When our battles with evil our made evident (even if just to ourselves), “brought out into the open,” so too are the graces of and from God. We only need to choose which nature to grasp: God’s grace or Satan’s iniquities. When temptation and failure is nearest, the promise of God is also at hand.
Among our many and unrelenting responsibilities as loving parents, we are to help foster the gift of appreciation and thankfulness. This is especially true of appreciating and thanking God for all His compassion, benevolence, kindness, and helpfulness to us.
Prior to Jesus coming into their lives, the Apostles were certainly victims to earthly vices. After encountering Jesus, they were changed – transformed or converted – into people who labored and counseled others with love and gratitude for all, Jew and Gentile alike. This conversion or transformation was not easy in any way. It was a Daily struggle of hard work on the Apostles part. So it goes with OUR spiritual journey of DAILY conversion. One is not saved on belief (FAITH) alone: one must work at being a Christian!
What are some of the gifts you have received from God? How often do you give thanks for all of God’s goodness given to you? Do you praise God, even when given the gift you DO NOT want? It is far too easy to thank Him for the good things in life. But, through the bad periods we are also given the opportunity to grow closer to our magnificent, heavenly, Father by giving Him thanks in all circumstances as St. Paul instructs us to do! Our sufferings can unite us with the same suffering Jesus endured for our salvation on the Holy Cross in a very personal way. We are not necessarily thanking God for the suffering itself, but for the grace to endure, and the lessons we will learn from the gift of suffering.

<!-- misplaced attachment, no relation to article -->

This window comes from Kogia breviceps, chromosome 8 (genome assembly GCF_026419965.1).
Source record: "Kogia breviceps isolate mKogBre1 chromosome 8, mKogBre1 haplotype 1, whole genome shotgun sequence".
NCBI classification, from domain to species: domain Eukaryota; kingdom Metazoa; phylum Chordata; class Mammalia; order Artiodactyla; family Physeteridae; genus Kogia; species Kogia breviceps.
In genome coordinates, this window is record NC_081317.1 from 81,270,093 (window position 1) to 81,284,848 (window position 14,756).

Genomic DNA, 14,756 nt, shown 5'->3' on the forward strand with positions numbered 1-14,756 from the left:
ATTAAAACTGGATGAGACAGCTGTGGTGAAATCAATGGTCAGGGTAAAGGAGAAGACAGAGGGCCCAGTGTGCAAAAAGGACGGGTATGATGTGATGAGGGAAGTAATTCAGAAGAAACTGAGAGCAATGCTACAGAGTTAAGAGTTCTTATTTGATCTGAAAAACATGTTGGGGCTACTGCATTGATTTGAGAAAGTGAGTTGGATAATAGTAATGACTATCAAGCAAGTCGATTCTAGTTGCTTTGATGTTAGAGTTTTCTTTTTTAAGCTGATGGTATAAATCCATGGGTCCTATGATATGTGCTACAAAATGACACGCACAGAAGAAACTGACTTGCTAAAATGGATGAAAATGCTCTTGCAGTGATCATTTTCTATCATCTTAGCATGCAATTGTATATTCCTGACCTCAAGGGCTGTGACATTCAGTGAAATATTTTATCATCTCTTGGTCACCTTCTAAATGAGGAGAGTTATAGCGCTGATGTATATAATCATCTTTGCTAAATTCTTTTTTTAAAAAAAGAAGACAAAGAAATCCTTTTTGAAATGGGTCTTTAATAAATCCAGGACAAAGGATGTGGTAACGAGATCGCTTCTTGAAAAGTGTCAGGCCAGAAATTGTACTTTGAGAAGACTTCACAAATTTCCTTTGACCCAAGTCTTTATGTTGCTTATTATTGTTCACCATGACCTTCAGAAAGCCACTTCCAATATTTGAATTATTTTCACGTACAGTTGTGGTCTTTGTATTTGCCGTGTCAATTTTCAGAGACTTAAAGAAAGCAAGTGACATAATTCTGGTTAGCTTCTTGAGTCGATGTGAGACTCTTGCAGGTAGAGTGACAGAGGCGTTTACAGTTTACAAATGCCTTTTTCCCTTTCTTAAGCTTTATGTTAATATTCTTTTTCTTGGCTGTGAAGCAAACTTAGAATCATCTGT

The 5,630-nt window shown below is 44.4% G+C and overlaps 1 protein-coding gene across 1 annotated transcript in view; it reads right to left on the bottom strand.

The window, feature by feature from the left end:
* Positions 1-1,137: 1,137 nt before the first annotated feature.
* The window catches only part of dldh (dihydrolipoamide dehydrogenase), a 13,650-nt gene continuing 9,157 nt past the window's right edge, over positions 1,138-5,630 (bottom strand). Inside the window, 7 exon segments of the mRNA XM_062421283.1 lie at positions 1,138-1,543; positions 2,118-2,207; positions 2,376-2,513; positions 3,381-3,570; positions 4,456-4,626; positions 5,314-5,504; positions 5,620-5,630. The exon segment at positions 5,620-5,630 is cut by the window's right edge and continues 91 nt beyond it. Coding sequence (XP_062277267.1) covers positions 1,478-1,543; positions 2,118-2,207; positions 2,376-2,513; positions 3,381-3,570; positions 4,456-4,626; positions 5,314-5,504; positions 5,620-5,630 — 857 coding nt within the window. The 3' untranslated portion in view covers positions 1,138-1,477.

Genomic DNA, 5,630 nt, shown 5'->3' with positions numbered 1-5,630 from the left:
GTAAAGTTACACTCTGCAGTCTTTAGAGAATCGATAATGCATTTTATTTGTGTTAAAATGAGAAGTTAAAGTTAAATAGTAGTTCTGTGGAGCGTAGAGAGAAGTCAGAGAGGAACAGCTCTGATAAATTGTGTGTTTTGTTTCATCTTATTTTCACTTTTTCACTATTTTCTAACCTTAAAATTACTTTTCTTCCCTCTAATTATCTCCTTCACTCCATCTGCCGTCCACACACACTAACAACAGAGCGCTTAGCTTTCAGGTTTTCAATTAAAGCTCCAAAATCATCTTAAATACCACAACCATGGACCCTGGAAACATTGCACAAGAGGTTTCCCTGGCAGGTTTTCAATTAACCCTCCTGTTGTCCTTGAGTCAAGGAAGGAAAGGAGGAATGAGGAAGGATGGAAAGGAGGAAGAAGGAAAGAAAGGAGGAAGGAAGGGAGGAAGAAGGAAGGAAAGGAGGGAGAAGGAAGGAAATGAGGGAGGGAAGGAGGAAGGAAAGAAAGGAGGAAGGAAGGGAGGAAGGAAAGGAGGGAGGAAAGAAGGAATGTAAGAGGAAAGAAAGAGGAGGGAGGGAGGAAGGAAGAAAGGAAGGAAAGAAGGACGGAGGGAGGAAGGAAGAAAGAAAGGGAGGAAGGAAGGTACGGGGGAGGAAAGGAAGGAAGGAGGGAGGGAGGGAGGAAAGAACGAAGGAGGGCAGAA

I am in pain on a daily basis. Like the lepers in today’s Gospel reading, I am ordained to a life of agony and suffering. Between my heart and lung maladies, back and knee pain from 30 years of abuse as a paramedic lifting, prying, and carrying many things and people in awkward situations, plus the usual general aches and pains of growing old, I am very familiar with agony and hurting. I have come to realize that my suffering is a permanent – and probably necessary – component in my life. I now know I need to be humble instead of being the proud and boisterous person of my youth. I need humility in my general life, as well as my prayer life and my faith. I used to pray and NEVER listen. I now know that I NOT ONLY need to talk to God, but also more importantly, I need to LISTEN to Him as well.